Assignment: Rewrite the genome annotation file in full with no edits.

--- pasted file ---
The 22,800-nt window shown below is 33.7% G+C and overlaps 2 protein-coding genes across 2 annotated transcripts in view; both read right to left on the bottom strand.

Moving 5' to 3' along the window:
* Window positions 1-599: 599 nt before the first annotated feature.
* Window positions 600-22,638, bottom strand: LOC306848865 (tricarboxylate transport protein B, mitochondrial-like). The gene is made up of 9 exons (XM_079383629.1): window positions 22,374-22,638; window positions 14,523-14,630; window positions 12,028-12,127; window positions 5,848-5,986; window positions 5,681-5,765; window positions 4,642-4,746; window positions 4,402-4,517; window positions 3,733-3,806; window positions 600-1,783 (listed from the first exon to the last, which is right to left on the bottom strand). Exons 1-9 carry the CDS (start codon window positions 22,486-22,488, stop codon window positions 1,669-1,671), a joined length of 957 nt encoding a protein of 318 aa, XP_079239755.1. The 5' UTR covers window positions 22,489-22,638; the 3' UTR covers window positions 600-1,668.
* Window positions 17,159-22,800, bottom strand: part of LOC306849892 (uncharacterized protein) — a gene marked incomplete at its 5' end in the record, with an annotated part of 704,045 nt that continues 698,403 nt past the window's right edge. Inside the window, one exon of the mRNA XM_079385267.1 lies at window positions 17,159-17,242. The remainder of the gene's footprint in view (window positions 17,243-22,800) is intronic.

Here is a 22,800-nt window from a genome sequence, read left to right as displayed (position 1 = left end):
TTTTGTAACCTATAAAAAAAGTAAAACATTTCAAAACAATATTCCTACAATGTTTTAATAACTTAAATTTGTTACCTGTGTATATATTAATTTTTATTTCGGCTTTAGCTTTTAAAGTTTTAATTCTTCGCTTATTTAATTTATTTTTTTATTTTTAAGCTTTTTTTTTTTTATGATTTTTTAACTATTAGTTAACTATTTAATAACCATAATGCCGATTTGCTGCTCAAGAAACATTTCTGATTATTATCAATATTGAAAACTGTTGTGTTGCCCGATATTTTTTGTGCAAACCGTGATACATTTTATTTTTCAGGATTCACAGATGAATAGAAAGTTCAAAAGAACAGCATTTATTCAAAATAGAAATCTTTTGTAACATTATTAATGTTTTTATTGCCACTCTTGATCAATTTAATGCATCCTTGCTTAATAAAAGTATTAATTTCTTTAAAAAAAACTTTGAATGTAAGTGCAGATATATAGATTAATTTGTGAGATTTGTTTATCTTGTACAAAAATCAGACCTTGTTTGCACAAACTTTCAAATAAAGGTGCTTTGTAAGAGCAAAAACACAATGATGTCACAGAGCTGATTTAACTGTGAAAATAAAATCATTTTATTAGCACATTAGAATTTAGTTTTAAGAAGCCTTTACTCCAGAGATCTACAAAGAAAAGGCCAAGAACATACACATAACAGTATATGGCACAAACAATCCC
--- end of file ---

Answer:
The 22,800-nt window shown below is 33.7% G+C and overlaps 2 protein-coding genes across 2 annotated transcripts in view; both read right to left on the bottom strand.

Moving 5' to 3' along the window:
* Window positions 1-599: 599 nt before the first annotated feature.
* Window positions 600-22,638, bottom strand: LOC306848865 (tricarboxylate transport protein B, mitochondrial-like). The gene is made up of 9 exons (XM_079383629.1): window positions 22,374-22,638; window positions 14,523-14,630; window positions 12,028-12,127; window positions 5,848-5,986; window positions 5,681-5,765; window positions 4,642-4,746; window positions 4,402-4,517; window positions 3,733-3,806; window positions 600-1,783 (listed from the first exon to the last, which is right to left on the bottom strand). Exons 1-9 carry the CDS (start codon window positions 22,486-22,488, stop codon window positions 1,669-1,671), a joined length of 957 nt encoding a protein of 318 aa, XP_079239755.1. The 5' UTR covers window positions 22,489-22,638; the 3' UTR covers window positions 600-1,668.
* Window positions 17,159-22,800, bottom strand: part of LOC306849892 (uncharacterized protein) — a gene marked incomplete at its 5' end in the record, with an annotated part of 704,045 nt that continues 698,403 nt past the window's right edge. Inside the window, one exon of the mRNA XM_079385267.1 lies at window positions 17,159-17,242. The remainder of the gene's footprint in view (window positions 17,243-22,800) is intronic.

Here is a 22,800-nt window from a genome sequence, read left to right as displayed (position 1 = left end):
TTTTGTAACCTATAAAAAAAGTAAAACATTTCAAAACAATATTCCTACAATGTTTTAATAACTTAAATTTGTTACCTGTGTATATATTAATTTTTATTTCGGCTTTAGCTTTTAAAGTTTTAATTCTTCGCTTATTTAATTTATTTTTTTATTTTTAAGCTTTTTTTTTTTTATGATTTTTTAACTATTAGTTAACTATTTAATAACCATAATGCCGATTTGCTGCTCAAGAAACATTTCTGATTATTATCAATATTGAAAACTGTTGTGTTGCCCGATATTTTTTGTGCAAACCGTGATACATTTTATTTTTCAGGATTCACAGATGAATAGAAAGTTCAAAAGAACAGCATTTATTCAAAATAGAAATCTTTTGTAACATTATTAATGTTTTTATTGCCACTCTTGATCAATTTAATGCATCCTTGCTTAATAAAAGTATTAATTTCTTTAAAAAAAACTTTGAATGTAAGTGCAGATATATAGATTAATTTGTGAGATTTGTTTATCTTGTACAAAAATCAGACCTTGTTTGCACAAACTTTCAAATAAAGGTGCTTTGTAAGAGCAAAAACACAATGATGTCACAGAGCTGATTTAACTGTGAAAATAAAATCATTTTATTAGCACATTAGAATTTAGTTTTAAGAAGCCTTTACTCCAGAGATCTACAAAGAAAAGGCCAAGAACATACACATAACAGTATATGGCACAAACAATCCC